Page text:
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No Refuge, Access Denied: Medical and Humanitarian Needs of Zimbabweans in South Africa

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No Refuge, Access Denied: Medical and Humanitarian Needs of Zimbabweans in South Africa pdf — 1.37 MB Download

Each day, thousands of Zimbabweans cross the border into South Africa, many risking their lives to flee economic meltdown, political turmoil, and a critical lack of access to health care in their country.

In the past several years, the crisis in Zimbabwe has given rise to food insecurity, an unprecedented cholera epidemic, political violence, rampant unemployment, an escalating HIV crisis and the near-total collapse of the health system. This breakdown in Zimbabwe has driven nearly onequarter of the entire population into neighbouring countries, particularly South Africa.

And despite claims that Zimbabwe is ‘normalising’ following the establishment of a Government of National Unity, Zimbabweans continue to cross the border every day, legally and illegally, in massive numbers as a matter of survival.

Upon arrival, many Zimbabweans endure further suffering in South Africa, without access to proper health care, shelter or safety. During their journey to and within South Africa, they are subjected to violence, physical and verbal abuse, police harassment, inhumane living conditions and xenophobic attacks.

The South African Constitution guarantees access to health care and other essential services to all those who live in the country – including refugees, asylum-seekers, and migrants – regardless of legal status. However, in practice, the fear of arrest, deportation, and xenophobia, coupled with a lack of accurate information about their rights, has kept many Zimbabweans from accessing basic services necessary for survival. Today, Zimbabweans are still often charged exorbitant fees to access public facilities despite policies to the contrary, turned away from hospitals when they need admission, discharged prematurely, or subjected to harsh treatment by health staff in the public services.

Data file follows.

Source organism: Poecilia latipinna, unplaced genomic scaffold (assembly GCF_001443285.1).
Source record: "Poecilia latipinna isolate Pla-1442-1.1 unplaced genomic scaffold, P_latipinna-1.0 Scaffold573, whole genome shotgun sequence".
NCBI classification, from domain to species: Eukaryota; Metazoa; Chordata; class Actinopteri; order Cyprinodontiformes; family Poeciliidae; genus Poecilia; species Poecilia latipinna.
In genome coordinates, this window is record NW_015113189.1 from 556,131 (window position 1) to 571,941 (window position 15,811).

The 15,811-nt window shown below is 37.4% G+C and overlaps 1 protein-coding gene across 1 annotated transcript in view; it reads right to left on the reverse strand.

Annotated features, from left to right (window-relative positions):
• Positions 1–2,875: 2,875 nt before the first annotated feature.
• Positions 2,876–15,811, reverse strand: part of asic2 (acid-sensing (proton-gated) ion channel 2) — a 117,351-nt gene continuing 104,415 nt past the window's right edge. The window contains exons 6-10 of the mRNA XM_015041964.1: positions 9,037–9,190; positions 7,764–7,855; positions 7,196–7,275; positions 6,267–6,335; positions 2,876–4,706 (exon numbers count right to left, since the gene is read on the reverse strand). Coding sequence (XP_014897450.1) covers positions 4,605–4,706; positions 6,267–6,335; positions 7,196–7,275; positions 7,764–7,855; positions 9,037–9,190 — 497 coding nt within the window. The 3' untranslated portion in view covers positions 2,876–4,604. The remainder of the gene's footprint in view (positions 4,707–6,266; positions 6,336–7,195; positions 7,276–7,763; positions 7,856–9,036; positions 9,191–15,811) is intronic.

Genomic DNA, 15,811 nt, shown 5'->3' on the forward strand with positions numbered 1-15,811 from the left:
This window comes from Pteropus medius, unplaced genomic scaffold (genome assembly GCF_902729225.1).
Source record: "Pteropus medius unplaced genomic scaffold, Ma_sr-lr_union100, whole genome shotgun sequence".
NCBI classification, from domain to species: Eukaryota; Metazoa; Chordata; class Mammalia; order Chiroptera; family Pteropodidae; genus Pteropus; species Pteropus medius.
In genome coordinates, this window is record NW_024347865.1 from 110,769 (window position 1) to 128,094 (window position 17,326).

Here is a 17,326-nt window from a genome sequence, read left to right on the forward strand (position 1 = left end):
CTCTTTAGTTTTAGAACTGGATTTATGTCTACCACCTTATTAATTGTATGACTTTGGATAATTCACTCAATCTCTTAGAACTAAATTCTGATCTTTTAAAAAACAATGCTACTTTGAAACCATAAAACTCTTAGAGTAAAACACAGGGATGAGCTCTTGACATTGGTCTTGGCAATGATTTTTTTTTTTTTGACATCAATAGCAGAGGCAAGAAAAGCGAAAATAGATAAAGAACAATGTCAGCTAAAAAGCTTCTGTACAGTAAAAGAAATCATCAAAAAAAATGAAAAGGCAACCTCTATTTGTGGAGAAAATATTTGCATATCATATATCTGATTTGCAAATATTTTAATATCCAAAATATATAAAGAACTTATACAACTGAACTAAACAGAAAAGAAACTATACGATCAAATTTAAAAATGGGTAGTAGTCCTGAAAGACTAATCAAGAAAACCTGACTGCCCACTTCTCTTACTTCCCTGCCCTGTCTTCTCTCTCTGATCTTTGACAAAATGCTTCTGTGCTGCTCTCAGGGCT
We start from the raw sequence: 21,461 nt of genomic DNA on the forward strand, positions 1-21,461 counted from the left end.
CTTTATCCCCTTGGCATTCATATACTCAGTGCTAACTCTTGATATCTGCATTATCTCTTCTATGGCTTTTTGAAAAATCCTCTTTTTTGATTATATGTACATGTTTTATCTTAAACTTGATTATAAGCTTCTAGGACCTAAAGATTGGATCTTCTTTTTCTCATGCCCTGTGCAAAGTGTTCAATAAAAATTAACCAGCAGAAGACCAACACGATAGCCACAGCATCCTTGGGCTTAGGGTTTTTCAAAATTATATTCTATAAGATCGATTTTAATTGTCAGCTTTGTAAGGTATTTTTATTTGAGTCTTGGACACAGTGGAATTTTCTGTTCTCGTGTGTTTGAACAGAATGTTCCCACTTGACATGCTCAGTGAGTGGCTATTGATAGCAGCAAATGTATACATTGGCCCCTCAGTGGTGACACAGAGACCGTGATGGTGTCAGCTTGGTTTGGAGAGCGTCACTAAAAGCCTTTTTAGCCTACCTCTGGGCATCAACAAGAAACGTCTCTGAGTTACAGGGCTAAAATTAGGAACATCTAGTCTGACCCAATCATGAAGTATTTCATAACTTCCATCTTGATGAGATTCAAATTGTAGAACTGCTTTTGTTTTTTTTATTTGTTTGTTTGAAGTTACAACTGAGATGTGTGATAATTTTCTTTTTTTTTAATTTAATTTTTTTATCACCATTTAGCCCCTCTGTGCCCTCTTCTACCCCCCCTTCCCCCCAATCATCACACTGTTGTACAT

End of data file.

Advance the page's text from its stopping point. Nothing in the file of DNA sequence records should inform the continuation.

In 2007, Médecins Sans Frontières (MSF) opened two projects to respond to the specific health needs of Zimbabweans seeking refuge in South Africa. MSF mobile clinics, operating in and around Musina town at the border with Zimbabwe, in addition to a fixed MSF clinic at the Central Methodist Church in Johannesburg, provide general primary health care, referrals to existing hospitals or specialised medical facilities, and other humanitarian assistance, including shelter, water and food.

MSF medical teams treat 4,000-5,000 Zimbabweans each month, mainly for respiratory tract infections, including a substantial proportion of tuberculosis; sexually transmitted infections; gastro-intestinal and diarrhoeal conditions; and stress-related ailments. More than 30% of HIV tests performed are positive. Yet, this is just the tip of the iceberg. There are thousands more Zimbabweans who never come forward to access MSF or other health services, choosing instead to protect themselves by becoming invisible in South African society.

Because many patients have endured multiple traumatic events and exhibit symptoms of posttraumatic stress, MSF also provides psychological support in both Musina and Johannesburg. In addition, MSF teams treat a rising number of survivors of sexual violence and see a worrying increase in the number of unaccompanied children travelling from Zimbabwe into South Africa.

The recent announcement by the South African Department of Home Affairs that a new system will be put in place to regularise the legal status of Zimbabweans in South Africa, and to stop the systematic deportation of Zimbabweans, is a welcome departure from the government’s previous policy of aggressive harassment, arrest, and deportation. Whether the fate of vulnerable Zimbabweans in South Africa will improve depends upon how and when these new policies will be put into practice.

This report highlights the plight of Zimbabweans seeking refuge in South Africa, the appalling conditions in which they live, and their ongoing lack of access to adequate protection, shelter, and basic services, particularly health care, in South Africa.